Weather Report July 2012

 

People can have unrealistically high and sometimes unusual expectations for clergy. A clergy friend tells of a parishioner who considered a white shirt the only appropriate attire for the pastor in the pulpit. (I wear white shirts. I do not know if it is expected or not.) After wearing a blue shirt one Sunday a parcel arrived the next week: five new white dress shirts.  
Another pastor tells of sometimes being unprepared to deal with the criticism he received. The moderator of the church said he had a letter to share with him. The unsigned, typewritten letter was from a neighbor of the pastor’s who was complaining about the way the pastor walked his dog. The author described the scene that prompted the letter: “The reverend stopped and shook the dog several times rather harshly.  I was upset seeing this, but not inclined to do anything. Most of us seem to want to look away when bad things happen.”  The pastor recalls responding with a swirl of reactions to the letter.  After cooling down he shared with the moderator that the neighbor had accurately described what he had been taught to do by a dog trainer as a technique for handling an alpha dog.  Alpha dogs apparently are dogs that become dangerously aggressive at the sight of another dog.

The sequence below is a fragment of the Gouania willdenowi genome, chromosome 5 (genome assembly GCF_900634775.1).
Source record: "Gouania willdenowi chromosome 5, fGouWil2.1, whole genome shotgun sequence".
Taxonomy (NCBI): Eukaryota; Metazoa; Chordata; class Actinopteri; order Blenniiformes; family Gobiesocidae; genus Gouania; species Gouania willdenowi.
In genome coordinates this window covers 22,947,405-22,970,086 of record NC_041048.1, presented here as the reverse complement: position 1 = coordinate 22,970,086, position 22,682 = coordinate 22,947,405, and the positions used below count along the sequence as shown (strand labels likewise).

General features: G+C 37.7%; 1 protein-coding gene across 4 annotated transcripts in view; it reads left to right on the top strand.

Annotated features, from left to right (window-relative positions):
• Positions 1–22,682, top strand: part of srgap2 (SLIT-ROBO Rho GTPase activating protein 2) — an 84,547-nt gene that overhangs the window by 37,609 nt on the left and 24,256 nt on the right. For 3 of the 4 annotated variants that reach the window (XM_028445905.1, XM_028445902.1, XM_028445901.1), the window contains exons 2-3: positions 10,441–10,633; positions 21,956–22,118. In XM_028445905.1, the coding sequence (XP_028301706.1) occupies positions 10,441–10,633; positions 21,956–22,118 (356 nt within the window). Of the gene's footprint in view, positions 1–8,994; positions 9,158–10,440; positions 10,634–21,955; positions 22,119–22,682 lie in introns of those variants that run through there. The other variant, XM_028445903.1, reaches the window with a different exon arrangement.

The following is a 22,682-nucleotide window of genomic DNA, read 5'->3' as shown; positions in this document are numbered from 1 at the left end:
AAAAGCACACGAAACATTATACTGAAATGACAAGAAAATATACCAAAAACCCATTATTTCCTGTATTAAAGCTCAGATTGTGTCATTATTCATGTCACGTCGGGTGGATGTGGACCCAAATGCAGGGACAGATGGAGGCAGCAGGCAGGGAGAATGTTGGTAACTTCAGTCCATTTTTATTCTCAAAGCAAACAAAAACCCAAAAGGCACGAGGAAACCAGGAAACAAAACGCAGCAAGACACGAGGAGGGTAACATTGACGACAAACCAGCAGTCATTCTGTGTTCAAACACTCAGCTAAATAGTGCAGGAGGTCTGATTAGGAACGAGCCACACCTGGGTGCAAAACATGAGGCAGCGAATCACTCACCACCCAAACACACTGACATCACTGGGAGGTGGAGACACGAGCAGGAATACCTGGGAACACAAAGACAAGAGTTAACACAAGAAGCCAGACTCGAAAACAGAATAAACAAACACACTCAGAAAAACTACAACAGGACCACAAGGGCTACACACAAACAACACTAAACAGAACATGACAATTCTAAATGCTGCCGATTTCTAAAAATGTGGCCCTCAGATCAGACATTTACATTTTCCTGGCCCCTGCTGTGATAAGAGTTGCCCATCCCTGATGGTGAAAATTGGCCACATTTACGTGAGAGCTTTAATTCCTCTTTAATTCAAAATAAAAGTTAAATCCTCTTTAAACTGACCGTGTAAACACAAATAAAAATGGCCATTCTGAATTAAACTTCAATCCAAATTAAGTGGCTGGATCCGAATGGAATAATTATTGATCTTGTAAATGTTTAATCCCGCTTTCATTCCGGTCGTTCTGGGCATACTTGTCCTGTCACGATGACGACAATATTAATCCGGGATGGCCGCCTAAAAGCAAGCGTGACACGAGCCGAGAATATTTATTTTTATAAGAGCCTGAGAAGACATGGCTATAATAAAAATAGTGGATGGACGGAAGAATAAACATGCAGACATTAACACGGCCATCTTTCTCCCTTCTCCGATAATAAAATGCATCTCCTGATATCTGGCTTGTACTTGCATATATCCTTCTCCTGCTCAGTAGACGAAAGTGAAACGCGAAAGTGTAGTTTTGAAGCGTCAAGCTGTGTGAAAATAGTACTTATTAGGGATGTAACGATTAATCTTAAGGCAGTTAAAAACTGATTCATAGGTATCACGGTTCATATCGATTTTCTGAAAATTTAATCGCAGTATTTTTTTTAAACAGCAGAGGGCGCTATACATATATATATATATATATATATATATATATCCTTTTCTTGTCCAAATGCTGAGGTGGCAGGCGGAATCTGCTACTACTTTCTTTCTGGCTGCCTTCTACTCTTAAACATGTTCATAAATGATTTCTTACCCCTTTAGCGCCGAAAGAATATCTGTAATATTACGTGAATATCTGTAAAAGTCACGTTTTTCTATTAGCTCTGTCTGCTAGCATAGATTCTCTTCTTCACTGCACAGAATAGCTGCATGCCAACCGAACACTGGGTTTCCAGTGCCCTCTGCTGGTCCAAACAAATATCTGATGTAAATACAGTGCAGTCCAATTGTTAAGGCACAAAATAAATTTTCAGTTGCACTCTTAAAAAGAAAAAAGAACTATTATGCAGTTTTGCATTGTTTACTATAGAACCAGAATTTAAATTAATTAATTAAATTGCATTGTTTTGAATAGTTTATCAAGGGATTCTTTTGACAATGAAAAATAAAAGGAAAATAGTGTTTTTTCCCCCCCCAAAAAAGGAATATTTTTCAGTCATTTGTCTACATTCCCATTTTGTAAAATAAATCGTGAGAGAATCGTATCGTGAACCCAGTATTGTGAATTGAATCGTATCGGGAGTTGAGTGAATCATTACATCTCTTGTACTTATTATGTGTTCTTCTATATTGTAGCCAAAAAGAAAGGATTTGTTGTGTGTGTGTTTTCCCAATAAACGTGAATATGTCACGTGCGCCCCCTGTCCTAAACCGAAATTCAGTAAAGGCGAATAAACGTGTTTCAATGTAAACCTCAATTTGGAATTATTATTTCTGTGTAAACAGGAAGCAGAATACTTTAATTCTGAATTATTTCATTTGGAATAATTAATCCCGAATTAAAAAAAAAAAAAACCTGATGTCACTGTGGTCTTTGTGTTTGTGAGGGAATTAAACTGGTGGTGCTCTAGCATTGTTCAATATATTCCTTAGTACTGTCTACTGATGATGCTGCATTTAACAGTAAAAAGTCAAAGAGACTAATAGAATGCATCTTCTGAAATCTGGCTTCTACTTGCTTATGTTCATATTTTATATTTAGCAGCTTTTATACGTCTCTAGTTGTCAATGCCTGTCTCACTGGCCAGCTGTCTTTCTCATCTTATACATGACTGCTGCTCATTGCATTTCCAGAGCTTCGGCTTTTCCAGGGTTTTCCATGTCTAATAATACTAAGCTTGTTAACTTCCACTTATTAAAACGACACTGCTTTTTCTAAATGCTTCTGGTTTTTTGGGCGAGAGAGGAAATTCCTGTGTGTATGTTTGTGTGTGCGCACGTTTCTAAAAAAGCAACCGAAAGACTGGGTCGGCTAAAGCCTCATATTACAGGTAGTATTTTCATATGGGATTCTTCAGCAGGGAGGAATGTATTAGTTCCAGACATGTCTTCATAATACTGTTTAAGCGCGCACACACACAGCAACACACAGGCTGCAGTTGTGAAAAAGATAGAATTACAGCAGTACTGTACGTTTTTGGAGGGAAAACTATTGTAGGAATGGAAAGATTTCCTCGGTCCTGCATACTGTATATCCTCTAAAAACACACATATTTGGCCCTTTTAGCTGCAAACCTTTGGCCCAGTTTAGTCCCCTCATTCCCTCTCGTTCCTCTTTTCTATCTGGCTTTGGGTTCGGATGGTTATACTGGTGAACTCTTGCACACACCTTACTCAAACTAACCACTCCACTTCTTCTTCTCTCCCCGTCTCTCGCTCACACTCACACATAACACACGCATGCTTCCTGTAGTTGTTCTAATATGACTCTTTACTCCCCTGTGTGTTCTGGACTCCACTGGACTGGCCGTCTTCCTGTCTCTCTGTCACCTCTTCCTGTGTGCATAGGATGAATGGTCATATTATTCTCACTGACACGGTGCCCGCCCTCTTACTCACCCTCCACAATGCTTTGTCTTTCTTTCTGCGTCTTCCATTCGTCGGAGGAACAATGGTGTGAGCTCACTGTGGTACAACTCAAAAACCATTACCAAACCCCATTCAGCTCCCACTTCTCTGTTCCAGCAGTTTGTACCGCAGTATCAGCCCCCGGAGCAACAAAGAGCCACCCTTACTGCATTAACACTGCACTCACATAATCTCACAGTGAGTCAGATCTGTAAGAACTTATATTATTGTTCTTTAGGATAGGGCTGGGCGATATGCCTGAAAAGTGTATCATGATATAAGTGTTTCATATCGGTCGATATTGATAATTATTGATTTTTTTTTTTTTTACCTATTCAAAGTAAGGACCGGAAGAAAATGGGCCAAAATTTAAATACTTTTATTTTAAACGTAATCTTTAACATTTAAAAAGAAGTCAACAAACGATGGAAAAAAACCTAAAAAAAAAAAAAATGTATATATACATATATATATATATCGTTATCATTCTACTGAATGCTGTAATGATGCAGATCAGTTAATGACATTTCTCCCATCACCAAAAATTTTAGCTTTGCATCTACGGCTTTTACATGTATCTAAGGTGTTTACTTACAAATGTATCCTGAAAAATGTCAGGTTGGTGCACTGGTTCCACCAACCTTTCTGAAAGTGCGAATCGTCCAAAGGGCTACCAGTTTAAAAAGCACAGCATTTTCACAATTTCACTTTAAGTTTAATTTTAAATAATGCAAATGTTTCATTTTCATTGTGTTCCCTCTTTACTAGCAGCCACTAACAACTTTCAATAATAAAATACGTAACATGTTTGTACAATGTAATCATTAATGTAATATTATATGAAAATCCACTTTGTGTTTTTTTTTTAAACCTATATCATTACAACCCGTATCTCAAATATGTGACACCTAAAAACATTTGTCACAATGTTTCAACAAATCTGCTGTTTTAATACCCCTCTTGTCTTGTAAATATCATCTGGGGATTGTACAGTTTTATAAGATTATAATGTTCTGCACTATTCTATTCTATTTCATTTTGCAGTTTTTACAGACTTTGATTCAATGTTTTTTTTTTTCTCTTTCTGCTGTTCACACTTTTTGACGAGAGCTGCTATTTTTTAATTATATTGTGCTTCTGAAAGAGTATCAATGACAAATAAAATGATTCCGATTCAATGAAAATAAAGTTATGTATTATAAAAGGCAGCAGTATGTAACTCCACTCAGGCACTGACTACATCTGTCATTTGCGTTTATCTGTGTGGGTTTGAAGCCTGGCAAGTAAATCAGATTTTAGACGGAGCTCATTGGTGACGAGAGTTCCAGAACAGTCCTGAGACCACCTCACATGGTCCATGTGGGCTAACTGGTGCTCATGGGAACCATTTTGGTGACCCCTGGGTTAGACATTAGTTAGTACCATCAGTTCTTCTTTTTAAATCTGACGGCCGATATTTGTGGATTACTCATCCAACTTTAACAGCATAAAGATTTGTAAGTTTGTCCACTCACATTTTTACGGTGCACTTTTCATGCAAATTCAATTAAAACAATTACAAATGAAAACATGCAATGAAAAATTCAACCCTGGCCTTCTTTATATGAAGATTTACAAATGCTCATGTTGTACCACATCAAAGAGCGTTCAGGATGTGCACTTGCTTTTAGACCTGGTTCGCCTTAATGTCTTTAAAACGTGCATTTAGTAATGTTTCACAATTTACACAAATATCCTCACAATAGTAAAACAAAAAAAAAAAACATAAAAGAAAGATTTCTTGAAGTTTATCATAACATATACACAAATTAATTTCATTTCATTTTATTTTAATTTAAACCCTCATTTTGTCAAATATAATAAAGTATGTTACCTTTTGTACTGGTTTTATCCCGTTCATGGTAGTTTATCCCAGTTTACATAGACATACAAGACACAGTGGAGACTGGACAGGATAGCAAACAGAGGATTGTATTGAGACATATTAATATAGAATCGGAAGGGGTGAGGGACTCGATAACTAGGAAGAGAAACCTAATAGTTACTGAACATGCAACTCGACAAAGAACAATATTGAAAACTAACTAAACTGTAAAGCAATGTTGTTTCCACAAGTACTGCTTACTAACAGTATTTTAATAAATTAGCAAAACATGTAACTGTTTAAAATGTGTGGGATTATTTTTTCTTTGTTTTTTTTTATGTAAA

Misunderstandings seem to be an unavoidable part of the human condition. Others interpret our comments and actions differently from how we intended, which is a very pervasive human dilemma.  A community of believers is not spared.  This is true in part because of the intensity with which people become invested in their churches.  Given that the pastor’s relationship with lay members is lived in the round, he/she is doubly vulnerable to misunderstanding and criticism. What the speaker intends is sometimes not what the listener understands; additional dialogue might resolve the issue.
Some criticism is harder for me to simply shrug off because it was earned. I may sometimes come across as being insensitive; for example, I can be distracted when in a crowd and give the impression that I am not interested in what the individual talking to me has to say. I may be prone to making changes too quickly. And I realize that I have just touched the tip of the iceberg. Where criticism is well founded, I actually am grateful when it is pointed out and for the opportunity to clarify, to apologize or to reconcile.    
Over the years I have learned that there are times when I am better able to receive criticism. Two of my least desirable times for receiving critique happen to be shortly before worship begins or right after it ends, because I am so distracted with other thoughts, or interactions with others that are present. If you have something to share perhaps you could begin by saying, “I have some constructive criticism for you and wanted to know if this is a good time for you to hear it?”  I am willing to listen, but I may need time to prepare so as to listen attentively.
Few ministers are totally prepared to deal with the criticism that comes with being a pastor.  This could be said of the praise that a pastor receives as well. Pastors must learn to manage both. I am ever learning. In this season of reconciliation I reflect upon what is required of me.  Receiving criticism inevitably will be a part of the process.  I ask God for the grace and succor necessary in living with criticism. I ask you for your prayers.   —Steven